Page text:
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28 May 2008, 20:15
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gmatnub wrote:
D for me

If the retail prices were the same in the city and the suburb, then the new tax break would help city stores. And D tells you definitively that the prices has always been the same for city and suburb.

In E, what if the price in the city is already lower than in the suburb?

Or that the price in the city is already higher than the suburb? In this case, the profit margin is already higher, not just will be higher.

Conclusion:
Therefore, in the future, profit margins will be higher at seafood stores within the city than at
suburban seafood stores.

>>>We can come to teh conclusion when we know about the prices set at the stores within the city and the surban stores.

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28 May 2008, 20:16
OA is E

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28 May 2008, 21:04
I disagree with the supposed E OA

Here is an example:

let say the current cost of a fish is \$5 including tax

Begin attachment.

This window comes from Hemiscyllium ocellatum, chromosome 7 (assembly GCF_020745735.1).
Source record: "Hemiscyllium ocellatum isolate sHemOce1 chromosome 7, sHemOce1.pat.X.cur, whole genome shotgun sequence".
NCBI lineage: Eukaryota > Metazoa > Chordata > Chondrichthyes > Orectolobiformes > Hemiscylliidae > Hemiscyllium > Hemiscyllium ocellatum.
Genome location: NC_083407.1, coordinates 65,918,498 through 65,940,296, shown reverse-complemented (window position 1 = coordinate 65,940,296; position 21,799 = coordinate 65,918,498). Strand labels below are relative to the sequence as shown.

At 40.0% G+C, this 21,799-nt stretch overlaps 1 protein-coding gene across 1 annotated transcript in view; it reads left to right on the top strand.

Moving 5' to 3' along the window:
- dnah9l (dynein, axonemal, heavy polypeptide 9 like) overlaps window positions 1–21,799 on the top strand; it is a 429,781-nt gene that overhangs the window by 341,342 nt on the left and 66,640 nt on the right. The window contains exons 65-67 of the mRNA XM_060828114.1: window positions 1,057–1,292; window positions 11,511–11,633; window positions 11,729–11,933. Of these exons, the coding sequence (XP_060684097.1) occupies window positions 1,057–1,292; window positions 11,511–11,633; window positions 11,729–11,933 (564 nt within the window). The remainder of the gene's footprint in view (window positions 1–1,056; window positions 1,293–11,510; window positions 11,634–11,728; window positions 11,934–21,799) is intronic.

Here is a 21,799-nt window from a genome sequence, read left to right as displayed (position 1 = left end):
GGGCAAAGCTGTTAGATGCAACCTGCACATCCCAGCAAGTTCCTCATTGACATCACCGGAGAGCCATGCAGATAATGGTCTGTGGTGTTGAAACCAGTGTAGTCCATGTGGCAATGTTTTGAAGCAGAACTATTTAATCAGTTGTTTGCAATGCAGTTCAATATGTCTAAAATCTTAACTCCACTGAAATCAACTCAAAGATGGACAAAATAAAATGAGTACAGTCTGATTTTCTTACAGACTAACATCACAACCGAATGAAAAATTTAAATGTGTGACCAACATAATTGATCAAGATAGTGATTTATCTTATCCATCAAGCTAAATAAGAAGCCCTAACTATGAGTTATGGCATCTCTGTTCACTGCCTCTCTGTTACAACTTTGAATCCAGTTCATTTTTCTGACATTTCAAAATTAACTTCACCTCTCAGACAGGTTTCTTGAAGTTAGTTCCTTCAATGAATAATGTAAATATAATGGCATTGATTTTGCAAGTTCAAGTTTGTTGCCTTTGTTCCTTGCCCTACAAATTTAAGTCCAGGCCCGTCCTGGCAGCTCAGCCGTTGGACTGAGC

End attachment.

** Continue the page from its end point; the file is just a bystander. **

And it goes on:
suburbs sell for \$10, current profit \$5

cities sell for \$8, current profit is \$3

After \$1 tax break

it costs suburbs \$5 a fish, but only cost cities \$4 a fish

suburbs sell for \$10, suburbs profit will continue to be \$5

cities sell for \$8, but cities profit will increase to \$4 (still lower profit than suburbs)

BUT if cities sells for \$9.50, cities profit will increase to \$5.50 (higher profit than suburbs, BUT still lower selling price)

So the lower selling price of the city stores can still generate higher profit than suburb stores. The relative prices of city to suburb stores don't necessary correlate to the actual profit comparison.

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28 May 2008, 22:03
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"Fish currently costs about the same at seafood stores throughout Eastville and its